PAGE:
Blockchain Technology Improves Supply Chain Performance

News February 24, 2022

Posted by Harrison Crerar

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New research from UBC Okanagan suggests blockchain technology can improve the sustainability and efficiency of supply chains.

Dr. Babak Tosarkani, an Assistant Professor of Manufacturing Engineering at the School of Engineering, researches supply chain management, operations management and sustainability. New modelling from his lab suggests that focusing on digital transformation and adopting blockchain technology could reduce shipping bottlenecks and provide a clearer end-to-end picture of how items travel from origin to destination.

Dr. Tosarkani applied blockchain technology to complete a deeper dive into the supply of goods from producer to consumer.

“Most people associate blockchain technology with cryptocurrency, but it can provide a consistent and secure system for tracking financial data and logistics,” he explains.

The economic burden of responding to sustainable development and severe socio-environmental constraints have made a considerable impact on supply chain-related decisions, he explains. Being able to increase the integrity, flexibility and monitoring of assets has become a vital issue for sustainable supply chain management.

According to Dr. Tosarkani and doctoral student Samuel Yousefi, as more people and companies embrace environmentally friendly products, there is a need to maintain a transparent and robust tracking system to ensure products are exactly what they claim. The pair investigate the role of blockchain technology in improving the sustainability of supply chain performance in their latest research, published in the International Journal of Production Economics.

While many industries have started utilizing blockchain technology, the integration of this technology into the supply chain is still in its infancy. But this technology can provide definite benefits to managers and decision-makers who are ultimately responsible for ensuring supply chains run smoothly.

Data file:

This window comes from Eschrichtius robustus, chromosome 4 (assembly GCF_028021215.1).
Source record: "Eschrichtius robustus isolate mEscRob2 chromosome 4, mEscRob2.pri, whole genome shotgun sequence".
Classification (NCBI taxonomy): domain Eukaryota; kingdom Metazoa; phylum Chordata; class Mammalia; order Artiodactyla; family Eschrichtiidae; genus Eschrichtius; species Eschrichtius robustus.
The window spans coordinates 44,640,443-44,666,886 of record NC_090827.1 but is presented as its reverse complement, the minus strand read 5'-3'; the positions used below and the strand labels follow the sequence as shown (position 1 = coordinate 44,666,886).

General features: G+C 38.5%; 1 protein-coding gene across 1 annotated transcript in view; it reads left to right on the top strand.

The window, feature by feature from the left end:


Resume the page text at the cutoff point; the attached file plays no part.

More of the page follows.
“Blockchain technology has not been widely applied in this field due to the lack of familiarity,” says Yousefi. “But from both an operational and a sustainability perspective, blockchain provides tools that the supply chain industry can use that will expedite systems and bolster sustainability.”

Yousefi explains that blockchain simultaneously records the flow of information about all existing processes in a supply chain and automatically shares all that data with other units involved—including the suppliers, manufacturers and retailers—at all stages of a product’s life cycle.

The researchers are currently connecting with supply chain operators to investigate future applications for the integration of these tools into existing systems and processes.

“Blockchain technology can have a paradigm-shifting impact on the supply chain by addressing the sustainability challenges currently being faced, but also challenges we might come across in the future,” says Dr. Tosarkani.

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UBC Okanagan


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